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New Zealand’s out-of-control Delta outbreak could bring down Jacinda Ardern

New Zealand‘s strict lockdowns and slow vaccination uptake during the Delta outbreak could see popularity for nation’s most loved Prime Minister falter.

Jacinda Ardern‘s popularity was at a record high in May last year, she was praised for her prompt response to Covid that saw the country’s death toll limited to 26. 

However, the Labour Party leader’s strategy of shutting her country’s borders and the nation’s glacial vaccine rollout, has put a strain on her once soaring popularity. 

New Zealand Prime Minister Jacinda Ardern’s (pictured) popularity is at risk after ongoing lockdowns and border closures failed to contain the nation’s Delta outbreak

Since New Zealand’s Delta variant outbreak reached Auckland contact tracers have scrambled to track cases, despite a string of lockdowns to contain the virus. 

The nation recorded 29 new community Covid-19 cases on Thursday bringing the total number of active infections to 1,448. 

After a series of lockdowns Ms Ardern has decided to scrap the country’s elimination strategy in favour of a three-stage road map that takes into account vaccination rates. 

The nation recorded 29 new community Covid-19 cases on Thursday bringing the total number of active infections to 1,448

The nation recorded 29 new community Covid-19 cases on Thursday bringing the total number of active infections to 1,448

But health experts now fear New Zealand’s over reliance on isolation and slow vaccine uptake will result in a death toll reaching the thousands.  

‘All power to New Zealand for keeping deaths so low,’ Professor of health protection at the University of East Anglia, Paul Hunter, told the Australian Financial Review.

‘But the issue is that if your policy fails and you haven’t got anything else in place, it will be as bad as if you had let it rip right from the start.’

‘New Zealand could find all the sacrifices of the past year wasted if they do not get their population immunised quickly enough.’  

Ms Ardern’s decision to combat outbreaks with lockdown and isolation has even been labelled ‘absurd’ by Australian Prime Minister Scott Morrison who added that no country could ‘stay in the cave’ forever.

The nation’s economy also continues to suffer as the government struggles to come up with a plan to get out of lockdown.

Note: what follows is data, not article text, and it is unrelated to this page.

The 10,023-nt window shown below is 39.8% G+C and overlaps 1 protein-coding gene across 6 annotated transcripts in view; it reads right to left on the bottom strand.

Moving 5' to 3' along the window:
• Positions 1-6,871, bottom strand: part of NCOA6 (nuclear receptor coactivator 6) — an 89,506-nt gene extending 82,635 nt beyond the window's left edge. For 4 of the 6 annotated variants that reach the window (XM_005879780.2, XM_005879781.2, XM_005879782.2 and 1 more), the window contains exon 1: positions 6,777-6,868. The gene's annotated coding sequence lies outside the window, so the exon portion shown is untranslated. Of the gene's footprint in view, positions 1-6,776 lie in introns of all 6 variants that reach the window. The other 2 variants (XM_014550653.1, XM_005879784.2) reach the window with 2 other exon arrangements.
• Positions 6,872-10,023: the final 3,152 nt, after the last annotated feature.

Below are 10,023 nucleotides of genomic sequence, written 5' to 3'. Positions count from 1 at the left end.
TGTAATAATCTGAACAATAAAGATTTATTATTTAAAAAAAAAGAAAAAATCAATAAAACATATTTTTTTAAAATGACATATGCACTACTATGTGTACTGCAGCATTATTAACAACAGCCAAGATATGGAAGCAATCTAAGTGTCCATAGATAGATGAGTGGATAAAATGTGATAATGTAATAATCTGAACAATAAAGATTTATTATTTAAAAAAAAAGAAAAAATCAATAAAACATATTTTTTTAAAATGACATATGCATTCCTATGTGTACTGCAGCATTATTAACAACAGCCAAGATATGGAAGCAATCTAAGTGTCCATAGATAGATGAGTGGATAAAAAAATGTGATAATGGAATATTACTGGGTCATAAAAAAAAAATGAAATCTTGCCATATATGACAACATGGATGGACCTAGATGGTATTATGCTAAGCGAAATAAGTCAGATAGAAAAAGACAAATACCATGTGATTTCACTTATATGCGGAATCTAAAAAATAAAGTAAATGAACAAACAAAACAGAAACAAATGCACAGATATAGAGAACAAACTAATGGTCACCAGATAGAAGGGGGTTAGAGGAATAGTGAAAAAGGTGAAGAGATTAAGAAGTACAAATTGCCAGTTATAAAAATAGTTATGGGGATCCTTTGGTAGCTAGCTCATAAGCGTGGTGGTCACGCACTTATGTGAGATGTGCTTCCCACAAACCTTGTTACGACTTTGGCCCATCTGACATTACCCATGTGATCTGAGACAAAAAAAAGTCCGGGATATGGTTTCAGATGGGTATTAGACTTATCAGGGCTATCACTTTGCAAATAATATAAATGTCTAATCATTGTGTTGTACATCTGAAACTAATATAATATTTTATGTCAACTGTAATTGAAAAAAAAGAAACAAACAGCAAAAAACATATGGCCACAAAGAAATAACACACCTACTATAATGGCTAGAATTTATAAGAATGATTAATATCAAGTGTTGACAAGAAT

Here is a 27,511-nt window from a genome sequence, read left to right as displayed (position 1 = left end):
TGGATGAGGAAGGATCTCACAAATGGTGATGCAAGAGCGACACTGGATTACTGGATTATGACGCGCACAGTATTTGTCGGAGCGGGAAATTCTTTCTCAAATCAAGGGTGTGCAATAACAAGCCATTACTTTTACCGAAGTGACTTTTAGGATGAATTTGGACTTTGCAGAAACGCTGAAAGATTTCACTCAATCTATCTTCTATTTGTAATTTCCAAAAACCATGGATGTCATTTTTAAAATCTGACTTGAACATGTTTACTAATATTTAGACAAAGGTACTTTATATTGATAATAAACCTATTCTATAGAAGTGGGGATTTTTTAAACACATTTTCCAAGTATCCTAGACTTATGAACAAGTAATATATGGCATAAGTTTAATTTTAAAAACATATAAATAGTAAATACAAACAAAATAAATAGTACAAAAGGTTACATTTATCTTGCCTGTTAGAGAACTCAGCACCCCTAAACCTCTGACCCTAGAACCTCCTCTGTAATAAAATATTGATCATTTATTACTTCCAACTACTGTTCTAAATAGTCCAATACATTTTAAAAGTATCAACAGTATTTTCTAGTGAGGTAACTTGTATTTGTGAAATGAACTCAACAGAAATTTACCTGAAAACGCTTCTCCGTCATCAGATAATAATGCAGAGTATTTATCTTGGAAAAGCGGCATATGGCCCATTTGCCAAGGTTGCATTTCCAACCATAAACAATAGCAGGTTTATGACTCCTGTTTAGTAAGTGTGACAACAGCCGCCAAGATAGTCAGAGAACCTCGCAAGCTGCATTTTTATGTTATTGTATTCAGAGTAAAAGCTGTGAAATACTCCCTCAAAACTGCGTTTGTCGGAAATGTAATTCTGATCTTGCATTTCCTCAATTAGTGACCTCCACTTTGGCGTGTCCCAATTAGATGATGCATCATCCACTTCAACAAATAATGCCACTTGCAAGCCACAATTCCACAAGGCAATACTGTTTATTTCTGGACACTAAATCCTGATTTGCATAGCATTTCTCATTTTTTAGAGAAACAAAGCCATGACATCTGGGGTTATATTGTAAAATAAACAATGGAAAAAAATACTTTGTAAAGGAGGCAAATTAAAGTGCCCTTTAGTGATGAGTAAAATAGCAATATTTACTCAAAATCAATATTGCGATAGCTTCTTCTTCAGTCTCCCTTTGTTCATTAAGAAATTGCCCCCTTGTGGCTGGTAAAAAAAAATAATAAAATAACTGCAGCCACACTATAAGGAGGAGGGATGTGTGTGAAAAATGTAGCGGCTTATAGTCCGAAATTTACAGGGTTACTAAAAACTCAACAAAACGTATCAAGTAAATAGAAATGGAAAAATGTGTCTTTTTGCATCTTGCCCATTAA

Industries such as hospitality and the tech sector were reportedly the hardest hit with increased labour shortages due to border closures. 

Jacinda Ardern 's popularity was at a record high in May last year, she was praised for her prompt response to Covid that saw the country's death toll limited to 26

Jacinda Ardern ‘s popularity was at a record high in May last year, she was praised for her prompt response to Covid that saw the country’s death toll limited to 26

Ms Ardern (pictured) recently abandoned the nation's covid elimination strategy in favour of a three stage rollout that relies on vaccination uptake

Ms Ardern (pictured) recently abandoned the nation’s covid elimination strategy in favour of a three stage rollout that relies on vaccination uptake

An expert on emerging viruses at the University of Nottingham, Jonathan Ball, told the news outlet New Zealand’s only option left for reopening is vaccination. 

‘Early on in the outbreak, New Zealand was a great example of how you could deal with the virus through lockdowns and social distancing,’ he said. 

‘We have to accept that now we’ve moved on from that. It’s incredibly difficult to secure your borders forever, and the only thing New Zealand is left with is vaccination, otherwise they are pretty much fighting a losing battle because you are always going to have the virus knocking on your door.’ 

On Thursday, Ms Ardern began her tour around the country in a bid to boost vaccination uptake.

When she stopped by a vaccination centre in Murupara, she was met by frustrated residents holding placards proclaiming ‘freedom of choice’ and ‘informed decision’. 

The small group, spotted with children in tow, were heard chanting, ‘what do we want, freedom, when do we want it, now’, reported Stuff.

They appeared at the drive-by vaccination site after the Prime Minister had spoken with healthcare staff and members of the public.

‘Go home and take the jab with you,’ one shouted.

‘We don’t need your demon vaccine’ said another.  

Despite the noisy interruption Ms Ardern continued her next visit to the Rotorua Central Mall site where staff would be administering over 800 vaccines to locals in the region.  

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